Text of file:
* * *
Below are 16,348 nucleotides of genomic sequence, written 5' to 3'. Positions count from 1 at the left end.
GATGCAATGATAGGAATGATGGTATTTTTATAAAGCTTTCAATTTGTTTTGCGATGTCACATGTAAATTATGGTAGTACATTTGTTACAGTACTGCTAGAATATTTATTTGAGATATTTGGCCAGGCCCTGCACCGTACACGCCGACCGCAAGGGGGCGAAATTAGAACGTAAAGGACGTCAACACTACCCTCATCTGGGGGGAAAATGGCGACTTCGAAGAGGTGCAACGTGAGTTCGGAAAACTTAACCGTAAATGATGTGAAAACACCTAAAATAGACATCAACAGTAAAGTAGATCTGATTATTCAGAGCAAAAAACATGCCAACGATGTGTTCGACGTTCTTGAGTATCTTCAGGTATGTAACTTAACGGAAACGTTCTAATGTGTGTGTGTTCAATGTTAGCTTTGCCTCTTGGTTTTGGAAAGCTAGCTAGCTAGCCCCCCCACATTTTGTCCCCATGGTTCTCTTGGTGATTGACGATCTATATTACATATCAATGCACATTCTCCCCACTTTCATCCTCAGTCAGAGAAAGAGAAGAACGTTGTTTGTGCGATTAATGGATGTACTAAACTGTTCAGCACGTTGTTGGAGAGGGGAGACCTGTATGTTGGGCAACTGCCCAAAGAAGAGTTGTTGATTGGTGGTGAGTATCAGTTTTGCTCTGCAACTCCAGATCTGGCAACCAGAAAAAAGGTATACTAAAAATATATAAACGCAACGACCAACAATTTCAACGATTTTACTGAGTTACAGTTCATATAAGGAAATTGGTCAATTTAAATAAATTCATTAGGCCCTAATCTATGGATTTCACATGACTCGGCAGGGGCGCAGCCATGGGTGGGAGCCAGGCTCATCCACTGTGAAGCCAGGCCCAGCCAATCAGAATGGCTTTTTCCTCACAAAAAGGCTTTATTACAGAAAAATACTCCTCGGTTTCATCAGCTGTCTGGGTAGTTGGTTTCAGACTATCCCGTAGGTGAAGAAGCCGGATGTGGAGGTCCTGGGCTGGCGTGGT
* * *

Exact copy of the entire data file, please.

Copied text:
Below are 16,348 nucleotides of genomic sequence, written 5' to 3'. Positions count from 1 at the left end.
GATGCAATGATAGGAATGATGGTATTTTTATAAAGCTTTCAATTTGTTTTGCGATGTCACATGTAAATTATGGTAGTACATTTGTTACAGTACTGCTAGAATATTTATTTGAGATATTTGGCCAGGCCCTGCACCGTACACGCCGACCGCAAGGGGGCGAAATTAGAACGTAAAGGACGTCAACACTACCCTCATCTGGGGGGAAAATGGCGACTTCGAAGAGGTGCAACGTGAGTTCGGAAAACTTAACCGTAAATGATGTGAAAACACCTAAAATAGACATCAACAGTAAAGTAGATCTGATTATTCAGAGCAAAAAACATGCCAACGATGTGTTCGACGTTCTTGAGTATCTTCAGGTATGTAACTTAACGGAAACGTTCTAATGTGTGTGTGTTCAATGTTAGCTTTGCCTCTTGGTTTTGGAAAGCTAGCTAGCTAGCCCCCCCACATTTTGTCCCCATGGTTCTCTTGGTGATTGACGATCTATATTACATATCAATGCACATTCTCCCCACTTTCATCCTCAGTCAGAGAAAGAGAAGAACGTTGTTTGTGCGATTAATGGATGTACTAAACTGTTCAGCACGTTGTTGGAGAGGGGAGACCTGTATGTTGGGCAACTGCCCAAAGAAGAGTTGTTGATTGGTGGTGAGTATCAGTTTTGCTCTGCAACTCCAGATCTGGCAACCAGAAAAAAGGTATACTAAAAATATATAAACGCAACGACCAACAATTTCAACGATTTTACTGAGTTACAGTTCATATAAGGAAATTGGTCAATTTAAATAAATTCATTAGGCCCTAATCTATGGATTTCACATGACTCGGCAGGGGCGCAGCCATGGGTGGGAGCCAGGCTCATCCACTGTGAAGCCAGGCCCAGCCAATCAGAATGGCTTTTTCCTCACAAAAAGGCTTTATTACAGAAAAATACTCCTCGGTTTCATCAGCTGTCTGGGTAGTTGGTTTCAGACTATCCCGTAGGTGAAGAAGCCGGATGTGGAGGTCCTGGGCTGGCGTGGT